13.5% Wine Bar makes a mean chocolate tart; shies from large portions

By Alex Barbera , GEORGINA RUPP and GEORGINA RUPP and ALEXANDRA BARBERA | March 14, 2013

When in the midst of Hopkins’s midterms, we firmly believe that one great meal off campus is as essential to your survival as the copious large black coffees that we swear by on campus. So, we elected to treat ourselves to 13.5% Wine Bar in Hampden. 13.5%. Not 13.1%! THIS IS NOT A HALF MARATHON! Although running one before your meal might help you work up a healthy appetite. (Kidding! Be forewarned: the portions are small.) By the end of the night we even heard our neighbors calling it “13.wine percent!”

13.5% Wine Bar is exactly the “comfortable lounge” they advertise it to be. Most tables have swiveling, cushioned chairs with armrests, making it an extraordinary environment to eat as much food as you possibly can (that is, after all, what we do best). There is also the option of sitting at the bar, which is more casual and social than the individual tables. No matter where you sit in the restaurant, you are bound to catch a glimpse of the impressive wine wall, which is there to constantly remind customers that if there is not wine on the table, your meal is not complete. All of our neighbors took advantage of 13.5%’s extensive collection and had (at least) one glass of wine per guest on the table.

But moving on to more important things: the grub that we foodies live for.

After some recommendations from our knowledgeable waiter, Harold, we decided to share the snack-portioned Roasted Cauliflower, the Roasted Mushroom Pizza and the Cod entrée. To our surprise, each dish came to the table at the same time. Ordinarily, we would be rather disoriented by this unusual order of things, but the cauliflower, pizza and cod were very interesting to compare simultaneously. Every flavor was fresh in our minds so that our comparisons were honest and not affected by our faulty memories.

The purple and white cauliflower, prepared with grana padano, lemon zest and parsley, was true to snack size and came in a small ceramic cup. The flavors of cauliflower were matched well, but do note that it was lightly cooked, so your enjoyment of the dish really depends on your personal preferences. We both enjoyed this small appetizer, but were not blown away.

The roasted mushroom pizza, prepared with ricotta cheese and arugula pistou (arugula spread), was a bit smaller and thinner crusted than we anticipated. While the presentation was very gourmet, the taste seemed lackluster. The textures were all there but we expected the flavor of the mushrooms to be much stronger.

The cod, which came on a bed of spinach, potatoes and shrimp, was exactly the type of dish we ventured to Hampden for. The fish was so tender and was perfectly complemented by the ingredients supporting it. After we each finished our halves, we found ourselves wanting more! This dish, like the others, was also on the smaller side, but this one was packed with flavor.

Following our meal, we, of course saved room for dessert — who wouldn’t?! We swear that secret dessert compartment that our moms always told us we had when we were little really exists.... A word to the wise: always leave room for dessert when you’re dining with Georgina and Alex!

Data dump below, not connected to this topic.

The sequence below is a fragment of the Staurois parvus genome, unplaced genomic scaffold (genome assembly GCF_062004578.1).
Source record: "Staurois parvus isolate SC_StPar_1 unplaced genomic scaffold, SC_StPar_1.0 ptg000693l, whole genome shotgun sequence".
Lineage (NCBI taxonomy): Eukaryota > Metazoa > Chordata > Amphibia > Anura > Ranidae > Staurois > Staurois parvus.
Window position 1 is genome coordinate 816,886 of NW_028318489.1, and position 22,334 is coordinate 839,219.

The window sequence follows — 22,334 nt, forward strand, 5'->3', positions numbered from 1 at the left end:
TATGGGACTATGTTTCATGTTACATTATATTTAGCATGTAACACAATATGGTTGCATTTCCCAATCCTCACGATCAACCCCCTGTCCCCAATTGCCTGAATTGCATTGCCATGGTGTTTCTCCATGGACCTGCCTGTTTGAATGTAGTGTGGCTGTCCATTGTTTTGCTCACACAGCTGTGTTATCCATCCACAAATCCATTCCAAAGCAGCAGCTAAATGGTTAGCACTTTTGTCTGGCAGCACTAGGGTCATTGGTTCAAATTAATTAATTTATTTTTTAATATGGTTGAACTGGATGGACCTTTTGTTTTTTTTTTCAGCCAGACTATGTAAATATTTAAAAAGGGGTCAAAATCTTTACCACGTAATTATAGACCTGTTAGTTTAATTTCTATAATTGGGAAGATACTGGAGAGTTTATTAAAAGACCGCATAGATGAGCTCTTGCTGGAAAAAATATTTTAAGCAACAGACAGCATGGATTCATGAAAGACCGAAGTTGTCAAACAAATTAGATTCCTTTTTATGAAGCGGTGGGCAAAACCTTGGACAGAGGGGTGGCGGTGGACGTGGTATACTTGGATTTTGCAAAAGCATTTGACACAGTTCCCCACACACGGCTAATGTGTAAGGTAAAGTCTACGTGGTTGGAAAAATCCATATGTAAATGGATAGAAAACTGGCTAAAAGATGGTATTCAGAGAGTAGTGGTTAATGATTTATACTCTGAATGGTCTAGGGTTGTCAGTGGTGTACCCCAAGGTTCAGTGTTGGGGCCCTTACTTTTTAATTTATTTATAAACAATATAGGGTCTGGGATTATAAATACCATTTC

We poured over the menu for a few moments but were able to pick our poison fairly quickly.

We immediately decided on the Dark Chocolate Tart with milk caramel and a toasted almond crust. We knew that dense chocolate was what we were craving. But we struggled to decide on our second dessert, so we asked Harold to advise between the Oatmeal Stout Cake with red pear butter and whipped cream and the Sweet Potato Cake served with cinnamon ice cream and bourbon caramel. Harold recommended the Oatmeal Stout Cake, a more unique and flavorful option, he said.

We ordered the tart and the stout cake to share between the two of us, partly because we couldn’t decide but partly because we were still hungry after our dainty entrée portions. When Harold appeared later, dish in hand, we were thrilled and then disappointed to notice he had brought only the stout cake. Maybe he’s bringing them in two parts, we assured ourselves as we demolished the cake. The cake was packed with oats, lending it rich flavor but making it very dense. A small bite of the cake paired with a dollop of the red pear butter was good, but overall the cake was slightly too chewy for us.

That said, we seemed to have no problem cleaning our plate. By this time, to our dismay, our tart had not been delivered.

“But Harold, we ordered two desserts, not one! @#$%&!” We cried.

Fortunately he quickly returned with the chocolate tart in hand, and we’re glad he did because this tart was pheNOMenal! The crust was flavorful, buttery, and crumbly, a graham cracker crust consistency. The filling was thick and rich with a heavenly fudge consistency.

As our momentum slowed, we began to enter a blissful food coma, yet we were determined to eat all that was left of this chocolate dream on a fork. As we ate our last few bites of pure decadence, we chatted with our friends Schmalex and Schmorschmeena at the table next to ours.

They assured us that the chocolate tart, as good as it is on its own, is even better with a wine from 13.5%’s wide selection. They, too, had enjoyed this Dark Chocolate delight moments earlier. Schmalex had paired it with a sparkling white dessert wine, and Schmorschmeena had sipped the Novelty Hill Cabernet Sauvignon from Columbia Valley, Washington between morsels of tart.

All in all, be aware of the small portions, ask about the specials, and we truly insist that you ORDER THE CHOCOLATE TART-- IT’S DIVINE.

 

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